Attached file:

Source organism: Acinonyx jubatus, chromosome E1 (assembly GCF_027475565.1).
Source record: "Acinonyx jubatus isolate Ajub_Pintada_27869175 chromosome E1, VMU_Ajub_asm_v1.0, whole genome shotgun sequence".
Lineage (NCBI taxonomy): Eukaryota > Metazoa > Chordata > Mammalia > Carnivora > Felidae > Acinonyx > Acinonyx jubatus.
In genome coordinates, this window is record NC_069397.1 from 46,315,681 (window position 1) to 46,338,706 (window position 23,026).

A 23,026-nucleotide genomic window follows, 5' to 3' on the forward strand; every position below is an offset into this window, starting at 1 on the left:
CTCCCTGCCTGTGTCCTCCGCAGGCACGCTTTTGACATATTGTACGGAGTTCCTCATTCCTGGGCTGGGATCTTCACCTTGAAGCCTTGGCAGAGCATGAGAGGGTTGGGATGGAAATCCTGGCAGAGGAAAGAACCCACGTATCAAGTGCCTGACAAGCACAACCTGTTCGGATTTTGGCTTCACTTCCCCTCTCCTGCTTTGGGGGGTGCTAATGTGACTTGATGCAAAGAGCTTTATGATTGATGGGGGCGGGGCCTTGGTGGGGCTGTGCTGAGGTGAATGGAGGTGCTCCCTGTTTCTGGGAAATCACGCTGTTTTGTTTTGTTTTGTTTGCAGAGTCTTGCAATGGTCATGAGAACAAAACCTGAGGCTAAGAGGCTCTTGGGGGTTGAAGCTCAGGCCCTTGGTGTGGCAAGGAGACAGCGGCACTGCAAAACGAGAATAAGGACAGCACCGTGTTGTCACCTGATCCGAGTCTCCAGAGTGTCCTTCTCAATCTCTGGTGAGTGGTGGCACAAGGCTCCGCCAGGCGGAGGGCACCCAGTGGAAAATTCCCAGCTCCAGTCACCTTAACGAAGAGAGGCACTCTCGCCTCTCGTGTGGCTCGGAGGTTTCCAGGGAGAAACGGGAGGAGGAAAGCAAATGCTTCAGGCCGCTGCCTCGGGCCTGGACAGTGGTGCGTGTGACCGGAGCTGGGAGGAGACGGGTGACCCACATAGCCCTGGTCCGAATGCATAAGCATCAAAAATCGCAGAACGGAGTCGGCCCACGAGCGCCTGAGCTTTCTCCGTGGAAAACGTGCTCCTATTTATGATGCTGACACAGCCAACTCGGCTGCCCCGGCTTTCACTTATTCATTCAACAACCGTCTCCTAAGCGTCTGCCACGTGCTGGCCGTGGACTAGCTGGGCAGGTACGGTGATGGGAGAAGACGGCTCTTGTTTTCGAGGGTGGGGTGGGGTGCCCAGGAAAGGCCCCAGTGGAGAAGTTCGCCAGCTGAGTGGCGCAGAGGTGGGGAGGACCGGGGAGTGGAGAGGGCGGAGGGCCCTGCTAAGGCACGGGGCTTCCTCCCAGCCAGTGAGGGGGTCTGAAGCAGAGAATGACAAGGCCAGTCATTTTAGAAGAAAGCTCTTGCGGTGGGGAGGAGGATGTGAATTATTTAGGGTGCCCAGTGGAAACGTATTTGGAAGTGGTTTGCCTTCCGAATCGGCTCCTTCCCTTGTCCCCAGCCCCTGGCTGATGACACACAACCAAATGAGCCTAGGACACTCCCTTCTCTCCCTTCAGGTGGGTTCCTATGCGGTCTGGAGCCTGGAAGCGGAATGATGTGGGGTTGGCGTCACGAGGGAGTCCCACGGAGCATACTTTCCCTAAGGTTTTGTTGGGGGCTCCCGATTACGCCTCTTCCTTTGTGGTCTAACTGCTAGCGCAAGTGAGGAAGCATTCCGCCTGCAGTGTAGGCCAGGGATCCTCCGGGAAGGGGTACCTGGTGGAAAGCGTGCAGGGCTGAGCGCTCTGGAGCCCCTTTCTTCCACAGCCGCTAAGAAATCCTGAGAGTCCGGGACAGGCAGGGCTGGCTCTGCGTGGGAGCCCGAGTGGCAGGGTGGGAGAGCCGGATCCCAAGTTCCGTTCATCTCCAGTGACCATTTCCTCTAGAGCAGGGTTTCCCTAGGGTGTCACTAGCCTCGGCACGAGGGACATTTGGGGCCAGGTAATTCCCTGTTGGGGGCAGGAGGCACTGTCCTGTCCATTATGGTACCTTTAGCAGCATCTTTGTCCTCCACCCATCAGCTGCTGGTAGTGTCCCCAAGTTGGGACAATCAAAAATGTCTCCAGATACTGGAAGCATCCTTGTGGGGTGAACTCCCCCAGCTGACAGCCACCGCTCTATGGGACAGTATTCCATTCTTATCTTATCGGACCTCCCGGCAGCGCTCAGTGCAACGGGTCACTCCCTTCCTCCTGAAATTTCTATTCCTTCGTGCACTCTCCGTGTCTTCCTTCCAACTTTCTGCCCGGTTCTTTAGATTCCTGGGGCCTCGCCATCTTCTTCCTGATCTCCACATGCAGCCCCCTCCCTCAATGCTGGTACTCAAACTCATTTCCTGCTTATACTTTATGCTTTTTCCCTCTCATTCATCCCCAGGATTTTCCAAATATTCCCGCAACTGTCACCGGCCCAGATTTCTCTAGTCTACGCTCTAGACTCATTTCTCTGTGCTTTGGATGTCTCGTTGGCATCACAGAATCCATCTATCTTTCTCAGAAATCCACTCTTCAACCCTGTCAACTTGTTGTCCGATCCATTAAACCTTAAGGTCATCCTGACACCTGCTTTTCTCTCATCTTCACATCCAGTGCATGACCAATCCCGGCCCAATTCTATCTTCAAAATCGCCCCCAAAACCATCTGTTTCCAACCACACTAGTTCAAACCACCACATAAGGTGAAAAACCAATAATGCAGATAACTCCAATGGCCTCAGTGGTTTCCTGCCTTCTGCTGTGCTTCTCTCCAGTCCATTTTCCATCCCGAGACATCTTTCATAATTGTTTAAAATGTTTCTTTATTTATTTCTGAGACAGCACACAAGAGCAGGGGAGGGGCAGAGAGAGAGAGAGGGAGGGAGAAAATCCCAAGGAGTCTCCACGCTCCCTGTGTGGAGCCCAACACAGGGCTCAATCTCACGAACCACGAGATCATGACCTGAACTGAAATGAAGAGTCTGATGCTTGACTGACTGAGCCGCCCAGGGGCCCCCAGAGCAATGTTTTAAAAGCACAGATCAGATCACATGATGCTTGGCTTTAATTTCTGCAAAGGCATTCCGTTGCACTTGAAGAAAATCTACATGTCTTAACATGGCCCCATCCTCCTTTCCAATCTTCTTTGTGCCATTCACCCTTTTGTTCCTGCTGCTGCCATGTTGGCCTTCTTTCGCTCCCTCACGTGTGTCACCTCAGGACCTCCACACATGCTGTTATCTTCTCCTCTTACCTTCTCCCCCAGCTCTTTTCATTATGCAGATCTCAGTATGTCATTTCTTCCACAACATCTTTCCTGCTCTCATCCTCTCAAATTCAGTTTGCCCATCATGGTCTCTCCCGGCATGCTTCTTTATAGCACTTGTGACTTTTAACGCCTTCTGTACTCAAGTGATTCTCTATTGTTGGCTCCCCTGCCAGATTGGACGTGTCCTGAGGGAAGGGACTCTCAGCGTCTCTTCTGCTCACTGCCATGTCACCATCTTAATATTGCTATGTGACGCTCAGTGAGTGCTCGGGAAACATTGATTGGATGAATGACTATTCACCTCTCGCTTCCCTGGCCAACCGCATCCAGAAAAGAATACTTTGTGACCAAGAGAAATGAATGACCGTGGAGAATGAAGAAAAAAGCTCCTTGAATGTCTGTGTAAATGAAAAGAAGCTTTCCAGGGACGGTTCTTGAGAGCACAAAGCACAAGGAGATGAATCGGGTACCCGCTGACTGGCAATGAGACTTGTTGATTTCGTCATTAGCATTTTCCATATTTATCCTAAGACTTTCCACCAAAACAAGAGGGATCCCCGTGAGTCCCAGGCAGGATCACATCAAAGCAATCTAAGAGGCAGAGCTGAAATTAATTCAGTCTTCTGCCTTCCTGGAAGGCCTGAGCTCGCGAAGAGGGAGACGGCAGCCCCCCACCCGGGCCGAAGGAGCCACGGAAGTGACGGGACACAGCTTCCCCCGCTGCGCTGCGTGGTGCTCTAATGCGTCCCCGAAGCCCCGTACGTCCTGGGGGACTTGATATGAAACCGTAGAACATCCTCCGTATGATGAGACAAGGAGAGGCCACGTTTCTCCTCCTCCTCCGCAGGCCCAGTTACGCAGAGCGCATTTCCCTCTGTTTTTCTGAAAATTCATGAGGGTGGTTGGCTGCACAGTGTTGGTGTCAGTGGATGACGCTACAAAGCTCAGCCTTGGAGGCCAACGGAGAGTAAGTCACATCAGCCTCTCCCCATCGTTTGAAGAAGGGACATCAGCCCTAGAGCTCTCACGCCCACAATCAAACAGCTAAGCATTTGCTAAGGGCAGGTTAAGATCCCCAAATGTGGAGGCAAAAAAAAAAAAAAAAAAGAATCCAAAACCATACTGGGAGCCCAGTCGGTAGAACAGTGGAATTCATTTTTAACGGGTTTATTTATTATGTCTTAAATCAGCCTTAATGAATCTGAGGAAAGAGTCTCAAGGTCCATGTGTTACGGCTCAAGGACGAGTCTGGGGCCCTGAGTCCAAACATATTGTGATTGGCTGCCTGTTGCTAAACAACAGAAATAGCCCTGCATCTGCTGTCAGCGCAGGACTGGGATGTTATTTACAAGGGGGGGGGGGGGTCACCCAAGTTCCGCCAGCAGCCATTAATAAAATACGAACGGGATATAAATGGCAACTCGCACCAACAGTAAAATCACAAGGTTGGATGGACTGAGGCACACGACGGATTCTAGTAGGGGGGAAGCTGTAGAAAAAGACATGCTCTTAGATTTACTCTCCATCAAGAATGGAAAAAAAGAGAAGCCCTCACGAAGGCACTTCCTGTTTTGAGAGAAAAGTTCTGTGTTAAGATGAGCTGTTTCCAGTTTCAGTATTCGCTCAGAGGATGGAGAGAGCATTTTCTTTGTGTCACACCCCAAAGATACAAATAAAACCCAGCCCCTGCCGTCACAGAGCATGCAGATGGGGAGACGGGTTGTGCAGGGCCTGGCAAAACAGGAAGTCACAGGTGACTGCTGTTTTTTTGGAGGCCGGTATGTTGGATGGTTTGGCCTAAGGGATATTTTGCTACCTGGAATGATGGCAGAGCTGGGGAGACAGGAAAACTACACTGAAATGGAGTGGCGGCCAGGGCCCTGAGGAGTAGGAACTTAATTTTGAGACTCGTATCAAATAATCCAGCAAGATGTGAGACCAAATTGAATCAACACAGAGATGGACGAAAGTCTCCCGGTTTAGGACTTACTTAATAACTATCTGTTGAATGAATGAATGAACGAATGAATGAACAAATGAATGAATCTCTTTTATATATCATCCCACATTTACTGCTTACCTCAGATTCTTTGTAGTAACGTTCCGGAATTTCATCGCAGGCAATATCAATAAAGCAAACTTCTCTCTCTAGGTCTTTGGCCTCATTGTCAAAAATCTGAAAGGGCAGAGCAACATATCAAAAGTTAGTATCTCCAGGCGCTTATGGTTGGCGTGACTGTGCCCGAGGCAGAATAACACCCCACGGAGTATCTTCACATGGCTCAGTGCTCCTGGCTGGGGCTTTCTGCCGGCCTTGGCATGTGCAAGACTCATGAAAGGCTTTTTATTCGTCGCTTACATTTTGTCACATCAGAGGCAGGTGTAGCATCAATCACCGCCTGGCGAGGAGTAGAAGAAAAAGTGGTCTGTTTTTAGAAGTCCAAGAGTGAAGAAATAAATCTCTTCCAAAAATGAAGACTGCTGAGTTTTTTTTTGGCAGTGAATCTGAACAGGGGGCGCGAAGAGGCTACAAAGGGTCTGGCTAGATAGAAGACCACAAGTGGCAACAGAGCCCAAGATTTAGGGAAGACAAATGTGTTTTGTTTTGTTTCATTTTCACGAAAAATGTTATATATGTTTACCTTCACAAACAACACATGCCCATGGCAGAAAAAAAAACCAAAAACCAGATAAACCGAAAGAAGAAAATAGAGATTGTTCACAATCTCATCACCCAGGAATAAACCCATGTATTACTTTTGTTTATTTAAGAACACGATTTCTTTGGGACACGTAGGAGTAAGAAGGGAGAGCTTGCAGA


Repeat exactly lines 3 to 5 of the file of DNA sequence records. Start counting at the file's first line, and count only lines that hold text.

Lineage (NCBI taxonomy): Eukaryota > Metazoa > Chordata > Mammalia > Carnivora > Felidae > Acinonyx > Acinonyx jubatus.
In genome coordinates, this window is record NC_069397.1 from 46,315,681 (window position 1) to 46,338,706 (window position 23,026).

A 23,026-nucleotide genomic window follows, 5' to 3' on the forward strand; every position below is an offset into this window, starting at 1 on the left: